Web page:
OCB developed an alternative network for the delivery and distribution of Television Martí programs on the island that extends across the country, including the 15 provinces and the municipality “Isla de la Juventud.” This network includes six copy centers, 15 points of reception, and 24 distribution points in the island. OCB has sent thousands of DVDs and hundreds of flash drives to the island with TV Martí programs. To increase delivery and enable faster turnaround of our content, we have also initiated digital sharing of programs such as Antena Live and 7N30 via email as soon as they are recorded.

Providing Programming about America
OCB issued a Special Public Service Announcement recorded with officials from the State Department updating Cuban audiences on travel policies and legal immigration to the United States.
For the first time, Radio Martí offered Cuban audiences live, play-by-play coverage of the NBA playoffs and finals. This was in addition to the broadcast of Major League Baseball regular and post season games.

FY 2014-2015 Initiatives

  • OCB will continue to increase the number of reporters and producers in Cuba and the volume of programming originating from its network of journalists operating inside Cuba. In addition, it will continue to develop strategies to multiply, diversify and improve the connection with audiences, increasing the delivery of free and objective information to the island and integrating new technologies and ways of communication.
  • OCB will continue to develop a one-of-a-kind multimedia hub page devoted to providing information and training on online security and censorship circumvention as well as information on how to connect with other Cubans within the island. As proposed in the FY 2014 Budget Request, while maintaining the journalistic firewall, OCB will work with the Department of State and the U.S. Agency for International Development to utilize existing unobligated resources allocated for democracy, human rights, and entrepreneurship programming specifically to Cuba. This whole-of-government approach will increase communication among agencies implementing activities at and within Cuba, and help spend down the backlog of funds. To implement this approach the BBG will seek to execute Inter- Agency Agreements with the State Department and USAID to fund OCB’s special TV programming, including programs dealing with transition to democracy, human rights, and entrepreneurship, and to maintain a 24-hour–per-day broadcast schedule.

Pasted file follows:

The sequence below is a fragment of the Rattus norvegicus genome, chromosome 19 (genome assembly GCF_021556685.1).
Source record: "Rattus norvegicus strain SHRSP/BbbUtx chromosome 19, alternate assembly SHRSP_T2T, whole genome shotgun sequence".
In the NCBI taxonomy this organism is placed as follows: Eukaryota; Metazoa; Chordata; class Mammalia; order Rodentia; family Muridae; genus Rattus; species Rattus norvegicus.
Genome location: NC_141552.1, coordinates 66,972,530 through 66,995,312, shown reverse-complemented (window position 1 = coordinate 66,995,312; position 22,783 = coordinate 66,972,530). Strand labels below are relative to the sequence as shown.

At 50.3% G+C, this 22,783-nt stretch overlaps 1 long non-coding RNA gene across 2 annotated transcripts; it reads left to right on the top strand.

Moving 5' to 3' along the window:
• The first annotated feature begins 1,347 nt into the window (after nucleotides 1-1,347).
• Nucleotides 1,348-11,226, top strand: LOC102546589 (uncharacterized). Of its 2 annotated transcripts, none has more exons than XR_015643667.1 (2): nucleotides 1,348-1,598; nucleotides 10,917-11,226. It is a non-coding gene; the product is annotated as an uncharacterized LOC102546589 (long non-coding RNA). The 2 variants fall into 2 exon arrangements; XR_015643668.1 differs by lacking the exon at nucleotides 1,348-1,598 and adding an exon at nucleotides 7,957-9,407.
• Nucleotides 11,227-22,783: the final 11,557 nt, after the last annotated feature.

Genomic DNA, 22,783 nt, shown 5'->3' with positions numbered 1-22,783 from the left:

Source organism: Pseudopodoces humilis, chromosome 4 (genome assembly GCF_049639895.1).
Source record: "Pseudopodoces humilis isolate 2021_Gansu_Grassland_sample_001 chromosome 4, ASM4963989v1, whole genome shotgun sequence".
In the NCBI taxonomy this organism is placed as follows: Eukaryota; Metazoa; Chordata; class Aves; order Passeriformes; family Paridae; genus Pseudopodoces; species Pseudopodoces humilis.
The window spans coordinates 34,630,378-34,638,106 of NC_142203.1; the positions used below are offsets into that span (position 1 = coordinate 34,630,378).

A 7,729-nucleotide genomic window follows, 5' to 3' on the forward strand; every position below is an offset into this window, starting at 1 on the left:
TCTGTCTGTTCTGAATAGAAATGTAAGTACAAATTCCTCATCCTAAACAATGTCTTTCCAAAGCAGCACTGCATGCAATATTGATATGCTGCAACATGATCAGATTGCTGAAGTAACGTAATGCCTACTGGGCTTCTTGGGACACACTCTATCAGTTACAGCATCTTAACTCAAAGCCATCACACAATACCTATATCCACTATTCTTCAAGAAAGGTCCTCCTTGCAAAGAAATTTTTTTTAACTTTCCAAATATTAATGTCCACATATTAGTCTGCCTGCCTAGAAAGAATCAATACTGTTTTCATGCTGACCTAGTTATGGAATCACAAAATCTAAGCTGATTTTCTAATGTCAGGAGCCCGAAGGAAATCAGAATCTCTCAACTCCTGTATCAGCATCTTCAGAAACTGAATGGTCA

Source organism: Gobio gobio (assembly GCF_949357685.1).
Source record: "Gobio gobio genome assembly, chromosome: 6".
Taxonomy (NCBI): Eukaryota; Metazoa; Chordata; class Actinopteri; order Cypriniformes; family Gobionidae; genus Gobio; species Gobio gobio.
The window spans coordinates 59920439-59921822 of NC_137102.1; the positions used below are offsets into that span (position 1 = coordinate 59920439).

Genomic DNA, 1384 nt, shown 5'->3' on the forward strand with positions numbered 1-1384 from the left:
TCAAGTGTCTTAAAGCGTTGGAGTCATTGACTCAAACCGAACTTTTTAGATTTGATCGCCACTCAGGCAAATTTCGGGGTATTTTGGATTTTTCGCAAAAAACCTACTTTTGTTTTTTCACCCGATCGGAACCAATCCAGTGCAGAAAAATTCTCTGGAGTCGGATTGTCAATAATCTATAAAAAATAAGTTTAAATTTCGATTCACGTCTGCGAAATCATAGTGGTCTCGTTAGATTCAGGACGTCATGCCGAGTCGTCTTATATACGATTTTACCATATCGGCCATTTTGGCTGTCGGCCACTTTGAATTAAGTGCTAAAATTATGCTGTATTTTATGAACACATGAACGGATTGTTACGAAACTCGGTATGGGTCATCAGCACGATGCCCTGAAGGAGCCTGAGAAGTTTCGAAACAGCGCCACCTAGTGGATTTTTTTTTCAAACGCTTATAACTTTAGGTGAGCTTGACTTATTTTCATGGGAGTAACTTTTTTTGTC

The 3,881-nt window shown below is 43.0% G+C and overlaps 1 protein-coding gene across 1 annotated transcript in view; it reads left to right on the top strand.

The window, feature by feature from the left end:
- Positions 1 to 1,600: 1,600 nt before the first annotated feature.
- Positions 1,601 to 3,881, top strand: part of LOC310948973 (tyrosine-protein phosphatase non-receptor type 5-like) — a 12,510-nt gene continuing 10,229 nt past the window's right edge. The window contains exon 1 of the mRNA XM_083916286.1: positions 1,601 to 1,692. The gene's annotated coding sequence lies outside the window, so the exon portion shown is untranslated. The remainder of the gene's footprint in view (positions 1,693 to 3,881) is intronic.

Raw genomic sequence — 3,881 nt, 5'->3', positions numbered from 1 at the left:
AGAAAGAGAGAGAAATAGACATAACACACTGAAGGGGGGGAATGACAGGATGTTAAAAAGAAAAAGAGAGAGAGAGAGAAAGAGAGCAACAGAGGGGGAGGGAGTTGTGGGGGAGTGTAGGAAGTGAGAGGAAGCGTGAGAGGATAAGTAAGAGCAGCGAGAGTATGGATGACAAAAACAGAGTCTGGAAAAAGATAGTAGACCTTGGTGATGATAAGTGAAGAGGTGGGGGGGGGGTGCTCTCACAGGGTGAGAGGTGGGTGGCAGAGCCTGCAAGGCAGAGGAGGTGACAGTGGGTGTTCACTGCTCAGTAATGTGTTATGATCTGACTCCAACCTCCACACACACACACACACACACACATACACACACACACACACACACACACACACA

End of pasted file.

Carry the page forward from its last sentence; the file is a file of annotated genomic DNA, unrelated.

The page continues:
Notable FY 2015 Program Changes
In FY 2015, the BBG anticipates that OCB may receive up to a $5 million transfer from the Economic Support Fund to support programs and activities allowed in accordance with the Cuban Liberty and Democratic Solidarity (Libertad) Act of 1996. This will leverage the well-established relationships on the island maintained by OCB to conduct activities in accordance with the Libertad Act. At the FY 2015 Budget Request funding level, OCB may be required to reduce the number of positions.

Related: Fat salaries for Cuba broadcasting employees